When we’re in the spotlight, we are drawing attention to ourselves.  We are showing how beautiful or graceful or talented we are.  We are seeking to be admired.  Now, some celebrities who are stuck in the spotlight whether they like it or not have gotten clever and have been able to use the spotlight that is constantly on them to point out injustices of the world.  Think of George Clooney’s work in the Sudan, or  the Pitt-Jolie’s work in New Orleans.  But even that kind of good work is not the same thing as being the light of the world.

Jesus is not talking about us being in the spotlight.  Jesus is talking about us generating the light.  We become the source of illumination, not the object of it.

And we do not become a source of illumination because of our beauty, or our amazing Starship dance moves.  We become a source of illumination because we follow God and do good works.  A life of following God leads to the kind of illumination Jesus wants us to have.  And that illumination always points toward God.

God calls all of us to bear his light into the world.  To learn how, we can seek role models.  To find role models, we don’t follow the spot light. People who light up and point us toward God are not the same people who seek the spotlight.  In fact, those who bear God’s light are often the quietest in the room.  They would rather listen than speak.  They would rather serve than lead.  They have deep lives of prayer.  They listen with patience and empathy.  They are slow to anger and quick to forgive.  When you are with them, you sense the presence of something holy. It’s also entirely possible that you walk by these lights every day and do not notice them.  All the other bright lights of our culture make it hard to see the slow, long burning light of God.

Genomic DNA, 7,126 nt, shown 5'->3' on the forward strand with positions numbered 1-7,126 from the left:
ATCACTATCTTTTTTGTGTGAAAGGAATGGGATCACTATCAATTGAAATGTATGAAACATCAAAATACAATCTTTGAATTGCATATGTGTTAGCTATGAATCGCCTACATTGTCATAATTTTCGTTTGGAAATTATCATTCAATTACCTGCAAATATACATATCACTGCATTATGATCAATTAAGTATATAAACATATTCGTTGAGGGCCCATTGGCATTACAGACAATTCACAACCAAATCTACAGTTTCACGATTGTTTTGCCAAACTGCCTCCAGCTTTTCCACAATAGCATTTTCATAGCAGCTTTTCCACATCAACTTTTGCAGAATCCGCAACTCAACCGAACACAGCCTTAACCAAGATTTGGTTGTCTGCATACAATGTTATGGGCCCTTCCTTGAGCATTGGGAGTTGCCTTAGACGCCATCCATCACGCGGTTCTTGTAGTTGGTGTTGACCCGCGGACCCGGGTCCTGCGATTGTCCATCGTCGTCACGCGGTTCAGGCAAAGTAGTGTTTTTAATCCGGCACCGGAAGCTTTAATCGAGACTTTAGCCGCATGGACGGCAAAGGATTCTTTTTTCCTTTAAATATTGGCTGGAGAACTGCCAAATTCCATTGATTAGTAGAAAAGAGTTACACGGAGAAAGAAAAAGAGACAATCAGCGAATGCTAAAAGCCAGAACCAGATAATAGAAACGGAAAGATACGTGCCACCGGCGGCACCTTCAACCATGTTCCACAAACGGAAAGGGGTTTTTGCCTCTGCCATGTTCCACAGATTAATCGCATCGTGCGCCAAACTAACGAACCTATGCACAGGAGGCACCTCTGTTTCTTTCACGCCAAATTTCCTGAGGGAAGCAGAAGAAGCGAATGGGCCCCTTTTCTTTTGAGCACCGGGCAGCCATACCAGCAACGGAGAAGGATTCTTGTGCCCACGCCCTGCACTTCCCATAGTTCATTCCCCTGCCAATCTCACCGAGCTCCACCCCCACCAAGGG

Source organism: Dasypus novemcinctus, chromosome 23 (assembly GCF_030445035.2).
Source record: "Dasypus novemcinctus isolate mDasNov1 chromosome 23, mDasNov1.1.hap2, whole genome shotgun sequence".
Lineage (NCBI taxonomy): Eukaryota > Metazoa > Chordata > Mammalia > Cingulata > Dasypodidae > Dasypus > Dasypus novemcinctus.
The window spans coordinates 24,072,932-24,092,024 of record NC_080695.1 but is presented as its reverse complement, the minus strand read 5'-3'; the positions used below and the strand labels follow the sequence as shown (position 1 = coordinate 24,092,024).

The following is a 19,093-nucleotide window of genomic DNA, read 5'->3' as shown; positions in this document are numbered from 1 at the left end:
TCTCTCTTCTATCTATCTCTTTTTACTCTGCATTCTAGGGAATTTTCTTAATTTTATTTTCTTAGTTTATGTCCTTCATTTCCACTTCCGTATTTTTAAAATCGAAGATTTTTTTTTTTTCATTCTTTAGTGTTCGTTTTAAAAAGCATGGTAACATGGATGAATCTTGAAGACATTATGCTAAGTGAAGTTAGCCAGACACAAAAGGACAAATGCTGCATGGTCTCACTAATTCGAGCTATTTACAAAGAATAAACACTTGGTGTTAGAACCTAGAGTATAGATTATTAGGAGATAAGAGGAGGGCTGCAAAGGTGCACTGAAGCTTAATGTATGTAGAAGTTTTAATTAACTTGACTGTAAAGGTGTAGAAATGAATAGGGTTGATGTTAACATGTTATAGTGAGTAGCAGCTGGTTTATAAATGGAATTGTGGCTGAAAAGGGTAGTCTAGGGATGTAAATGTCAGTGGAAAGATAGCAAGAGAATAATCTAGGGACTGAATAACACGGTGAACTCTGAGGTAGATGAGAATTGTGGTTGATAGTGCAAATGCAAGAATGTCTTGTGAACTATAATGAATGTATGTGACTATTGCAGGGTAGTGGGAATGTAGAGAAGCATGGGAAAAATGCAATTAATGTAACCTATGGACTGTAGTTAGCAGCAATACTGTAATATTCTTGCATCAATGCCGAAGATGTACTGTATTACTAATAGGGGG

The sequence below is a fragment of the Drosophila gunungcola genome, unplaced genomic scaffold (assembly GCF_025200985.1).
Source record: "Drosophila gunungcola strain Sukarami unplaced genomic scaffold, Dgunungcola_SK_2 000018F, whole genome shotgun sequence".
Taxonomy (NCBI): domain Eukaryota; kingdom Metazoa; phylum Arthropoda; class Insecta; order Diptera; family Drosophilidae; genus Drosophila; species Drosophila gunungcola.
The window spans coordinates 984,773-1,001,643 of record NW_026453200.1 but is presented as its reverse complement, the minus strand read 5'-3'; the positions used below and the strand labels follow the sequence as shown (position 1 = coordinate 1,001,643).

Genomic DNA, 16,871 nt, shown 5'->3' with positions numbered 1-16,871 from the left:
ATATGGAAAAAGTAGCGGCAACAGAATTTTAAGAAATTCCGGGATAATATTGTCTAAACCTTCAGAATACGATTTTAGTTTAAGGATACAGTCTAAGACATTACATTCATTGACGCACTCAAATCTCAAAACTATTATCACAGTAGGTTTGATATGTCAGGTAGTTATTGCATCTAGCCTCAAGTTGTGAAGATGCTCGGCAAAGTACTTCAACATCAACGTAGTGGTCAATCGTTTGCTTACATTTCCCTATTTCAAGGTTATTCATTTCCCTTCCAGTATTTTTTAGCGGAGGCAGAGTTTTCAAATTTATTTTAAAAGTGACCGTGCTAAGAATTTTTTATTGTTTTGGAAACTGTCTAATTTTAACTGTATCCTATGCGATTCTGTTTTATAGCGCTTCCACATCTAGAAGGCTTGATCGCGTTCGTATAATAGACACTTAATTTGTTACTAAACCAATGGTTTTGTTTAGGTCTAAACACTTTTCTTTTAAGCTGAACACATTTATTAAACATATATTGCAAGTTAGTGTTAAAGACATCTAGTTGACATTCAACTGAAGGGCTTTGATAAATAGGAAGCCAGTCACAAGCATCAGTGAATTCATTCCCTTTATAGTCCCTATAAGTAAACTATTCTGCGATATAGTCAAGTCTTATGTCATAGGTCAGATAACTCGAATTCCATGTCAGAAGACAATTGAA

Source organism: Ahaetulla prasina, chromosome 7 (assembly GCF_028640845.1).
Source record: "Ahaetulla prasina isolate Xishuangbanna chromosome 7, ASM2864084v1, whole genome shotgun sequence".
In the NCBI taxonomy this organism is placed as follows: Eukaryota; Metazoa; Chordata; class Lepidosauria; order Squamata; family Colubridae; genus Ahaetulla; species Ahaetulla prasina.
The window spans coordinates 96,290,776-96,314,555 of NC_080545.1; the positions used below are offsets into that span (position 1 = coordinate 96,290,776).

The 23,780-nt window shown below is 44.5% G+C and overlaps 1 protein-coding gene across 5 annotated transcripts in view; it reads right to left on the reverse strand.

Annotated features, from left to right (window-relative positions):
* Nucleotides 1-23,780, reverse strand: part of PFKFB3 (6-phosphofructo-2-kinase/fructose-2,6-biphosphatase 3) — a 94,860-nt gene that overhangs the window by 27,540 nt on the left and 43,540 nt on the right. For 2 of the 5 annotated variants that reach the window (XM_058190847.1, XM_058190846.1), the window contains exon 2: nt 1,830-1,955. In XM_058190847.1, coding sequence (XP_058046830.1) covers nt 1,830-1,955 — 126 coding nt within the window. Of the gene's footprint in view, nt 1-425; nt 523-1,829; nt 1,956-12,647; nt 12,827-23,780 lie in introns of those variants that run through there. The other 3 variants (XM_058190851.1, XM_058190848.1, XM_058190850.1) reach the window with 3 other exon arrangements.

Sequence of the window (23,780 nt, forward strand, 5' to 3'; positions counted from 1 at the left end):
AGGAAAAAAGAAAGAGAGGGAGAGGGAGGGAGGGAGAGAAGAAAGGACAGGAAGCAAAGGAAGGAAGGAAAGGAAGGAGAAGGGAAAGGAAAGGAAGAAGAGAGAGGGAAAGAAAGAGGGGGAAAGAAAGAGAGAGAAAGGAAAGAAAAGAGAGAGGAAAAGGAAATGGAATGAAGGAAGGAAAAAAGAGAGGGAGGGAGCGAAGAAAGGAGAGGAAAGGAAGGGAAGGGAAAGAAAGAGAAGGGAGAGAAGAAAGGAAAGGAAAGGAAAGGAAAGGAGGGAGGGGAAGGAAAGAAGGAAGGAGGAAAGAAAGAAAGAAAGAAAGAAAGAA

I and the other 3000 students at University of Richmond walked by one of these lights every day.  The year before I graduated from college, one of the postal workers that served the University of Richmond retired.  Normally, this would not be a big deal.  To a group of self-absorbed students; postal workers were pretty interchangeable.  So long as your mail showed up in your mailbox, there was no reason to pay much attention to who put it there.

However, this particular postal worker had an incredible story that came in out in local papers that made us realize we students were entitled idiots who were so absorbed in our own spotlights we did not even notice the true light among us.

Thomas Cannon was a postal worker who had a 7th grade education.  He never made more than $30,000 a year.  In his later years, he took care of his ailing wife.  So far, this is a fairly common story.  What made Thomas Cannon unique is that over the course of his life, he donated more than $150,000 to charity.  This was not a man with a large savings account.  He lived a bare bones existence and put any extra money towards donations to others that needed the money.  He read the Richmond Times-Dispatch with a prayerful eye.  When he came across a story of someone in need or someone who had been courageous, he would send the author of the article a check and ask him or her to pass it along to the subject of the article.

This is a man who lived out God’s light.  Remember last week, when Fr. Paul talked about the foolishness of Christ?  Thomas Cannon was a giant fool for God.  He lived the upside down life of the Beatitudes—giving away money instead of hoarding it, thinking of others instead of himself, helping instead of hurting.